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Runner finds missing horse near Coupeville

Jesse Caravan and Lindsey VanWetter greet Rebel Thursday morning. The horse came home to the Freeland farm after being missing in the Kettles Trail for 13 days.   - submitted image
Jesse Caravan and Lindsey VanWetter greet Rebel Thursday morning. The horse came home to the Freeland farm after being missing in the Kettles Trail for 13 days.
— image credit: submitted image

Coupeville Public Works Director Malcolm Bishop unintentionally solved the mystery of the missing horse when he went out for his morning run Thursday.

As he was about to enter the Kettles Trail, the horse was coming out and heading for Highway 20. Rebel, an 8-year-old gelding, had been missing in the extensive trail system near Coupeville for 13 days after being spooked and running off into the bushes. Bishop didn't even know there was a horse at large, but he realized the confused animal needed help.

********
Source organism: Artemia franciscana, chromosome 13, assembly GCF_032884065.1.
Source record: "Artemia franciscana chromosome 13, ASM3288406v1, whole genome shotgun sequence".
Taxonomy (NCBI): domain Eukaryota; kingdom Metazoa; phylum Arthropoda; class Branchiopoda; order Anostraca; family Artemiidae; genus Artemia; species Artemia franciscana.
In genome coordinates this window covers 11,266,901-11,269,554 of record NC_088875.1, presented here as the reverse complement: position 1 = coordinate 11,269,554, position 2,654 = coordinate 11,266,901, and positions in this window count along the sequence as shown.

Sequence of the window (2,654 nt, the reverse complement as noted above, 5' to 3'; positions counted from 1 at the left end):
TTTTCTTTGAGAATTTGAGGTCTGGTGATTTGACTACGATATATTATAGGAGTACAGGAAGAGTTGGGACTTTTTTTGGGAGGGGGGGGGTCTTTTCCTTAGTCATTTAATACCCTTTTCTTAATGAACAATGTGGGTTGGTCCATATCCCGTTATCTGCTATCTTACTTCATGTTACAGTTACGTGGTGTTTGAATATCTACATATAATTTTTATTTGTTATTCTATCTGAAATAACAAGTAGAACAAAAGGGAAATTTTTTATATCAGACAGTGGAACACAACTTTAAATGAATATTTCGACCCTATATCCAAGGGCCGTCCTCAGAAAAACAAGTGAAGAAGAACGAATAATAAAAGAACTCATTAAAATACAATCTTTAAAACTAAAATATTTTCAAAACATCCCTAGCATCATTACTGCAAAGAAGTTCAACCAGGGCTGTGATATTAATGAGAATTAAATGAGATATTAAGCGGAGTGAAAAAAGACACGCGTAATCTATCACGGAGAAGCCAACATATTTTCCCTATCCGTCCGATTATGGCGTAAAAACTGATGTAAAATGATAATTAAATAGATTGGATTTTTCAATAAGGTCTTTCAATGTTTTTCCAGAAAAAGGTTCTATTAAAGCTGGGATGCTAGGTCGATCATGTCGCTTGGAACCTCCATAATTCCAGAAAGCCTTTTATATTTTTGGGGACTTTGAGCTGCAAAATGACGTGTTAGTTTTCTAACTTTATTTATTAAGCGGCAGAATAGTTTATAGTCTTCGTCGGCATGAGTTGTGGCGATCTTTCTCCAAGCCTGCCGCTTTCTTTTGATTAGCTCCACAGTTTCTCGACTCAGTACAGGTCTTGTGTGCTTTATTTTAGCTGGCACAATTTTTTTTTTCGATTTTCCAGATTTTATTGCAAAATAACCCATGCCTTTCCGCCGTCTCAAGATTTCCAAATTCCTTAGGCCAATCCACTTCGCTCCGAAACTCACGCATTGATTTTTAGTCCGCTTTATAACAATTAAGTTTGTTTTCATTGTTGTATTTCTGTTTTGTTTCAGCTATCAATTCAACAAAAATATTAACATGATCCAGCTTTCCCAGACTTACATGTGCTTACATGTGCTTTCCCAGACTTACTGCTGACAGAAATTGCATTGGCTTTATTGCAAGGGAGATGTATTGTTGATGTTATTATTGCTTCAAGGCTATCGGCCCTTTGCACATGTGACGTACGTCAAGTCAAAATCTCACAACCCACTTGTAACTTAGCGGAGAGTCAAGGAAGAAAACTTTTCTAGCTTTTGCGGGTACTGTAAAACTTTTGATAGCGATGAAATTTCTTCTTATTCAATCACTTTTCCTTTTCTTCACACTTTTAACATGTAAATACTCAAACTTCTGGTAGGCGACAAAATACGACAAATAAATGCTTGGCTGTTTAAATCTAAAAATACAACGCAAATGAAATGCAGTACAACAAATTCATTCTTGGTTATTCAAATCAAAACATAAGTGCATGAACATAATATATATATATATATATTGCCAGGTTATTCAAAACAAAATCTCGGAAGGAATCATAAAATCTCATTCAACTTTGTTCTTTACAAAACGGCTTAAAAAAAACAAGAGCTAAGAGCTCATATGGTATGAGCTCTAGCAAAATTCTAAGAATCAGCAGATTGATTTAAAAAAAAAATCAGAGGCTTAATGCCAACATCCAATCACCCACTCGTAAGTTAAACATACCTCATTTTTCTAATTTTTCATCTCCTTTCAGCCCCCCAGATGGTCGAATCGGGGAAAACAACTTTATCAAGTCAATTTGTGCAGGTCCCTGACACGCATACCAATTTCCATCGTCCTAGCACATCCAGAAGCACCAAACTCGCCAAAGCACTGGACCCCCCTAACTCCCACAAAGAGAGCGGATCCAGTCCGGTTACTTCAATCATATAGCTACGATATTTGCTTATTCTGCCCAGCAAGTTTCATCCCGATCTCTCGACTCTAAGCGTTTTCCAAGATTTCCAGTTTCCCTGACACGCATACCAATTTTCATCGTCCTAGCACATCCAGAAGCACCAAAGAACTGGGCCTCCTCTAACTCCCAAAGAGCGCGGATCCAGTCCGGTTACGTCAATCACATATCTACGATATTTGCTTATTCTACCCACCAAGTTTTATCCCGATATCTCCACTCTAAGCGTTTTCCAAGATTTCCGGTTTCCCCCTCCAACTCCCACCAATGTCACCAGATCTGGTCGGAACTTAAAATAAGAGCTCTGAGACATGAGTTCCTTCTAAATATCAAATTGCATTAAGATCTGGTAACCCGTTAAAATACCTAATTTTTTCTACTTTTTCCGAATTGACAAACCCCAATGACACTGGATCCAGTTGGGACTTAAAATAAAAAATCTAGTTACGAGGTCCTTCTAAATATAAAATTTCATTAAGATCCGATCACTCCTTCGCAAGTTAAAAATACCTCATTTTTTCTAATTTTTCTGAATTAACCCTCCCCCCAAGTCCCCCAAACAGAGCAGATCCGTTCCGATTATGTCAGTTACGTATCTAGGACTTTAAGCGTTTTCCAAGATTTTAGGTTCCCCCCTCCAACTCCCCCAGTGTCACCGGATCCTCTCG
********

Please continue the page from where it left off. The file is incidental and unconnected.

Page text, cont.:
"I tied it to a post, but the horse busted loose and followed me," he said.

Bishop led the horse to his house and offered him some water. He drank four buckets. Bishop called the 911 dispatch center to report his find. Soon Rebel's owner, Freeland resident Megan Caravan, was on her way.

"It's a happy ending. It's just great," Caravan said Thursday morning after picking up the horse. "He's relaxed, though he's staying really close to the watering trough."

Rebel was in good health, perhaps even better than before his woodland adventure. A veterinarian checked the horse Thursday afternoon and gave him a clean bill of health. Caravan said the small horse lost some weight, but looks fabulous.

"He is probably the size he is supposed to be normally," she said.

Rebel was still wearing a bridle and halter when he was found, but the saddle was missing. Caravan's son, Jesse, was riding Rebel with friends Aug. 28 when the saddle slipped and he got off the horse. Rebel turned his head into some bushes, got scared and high-tailed it into the woods.

Caravan said she's mystified at how Rebel could remain hidden for so long. She spent many, many hours riding the trails and she was far from alone. Family, friends, volunteers and members of the Backcountry Horseman scoured the area on foot and horseback. People came from as far as Bellingham to look. Volunteer searchers even brought tracking dogs.

"It's just been wonderful how so many people have helped," Caravan said.

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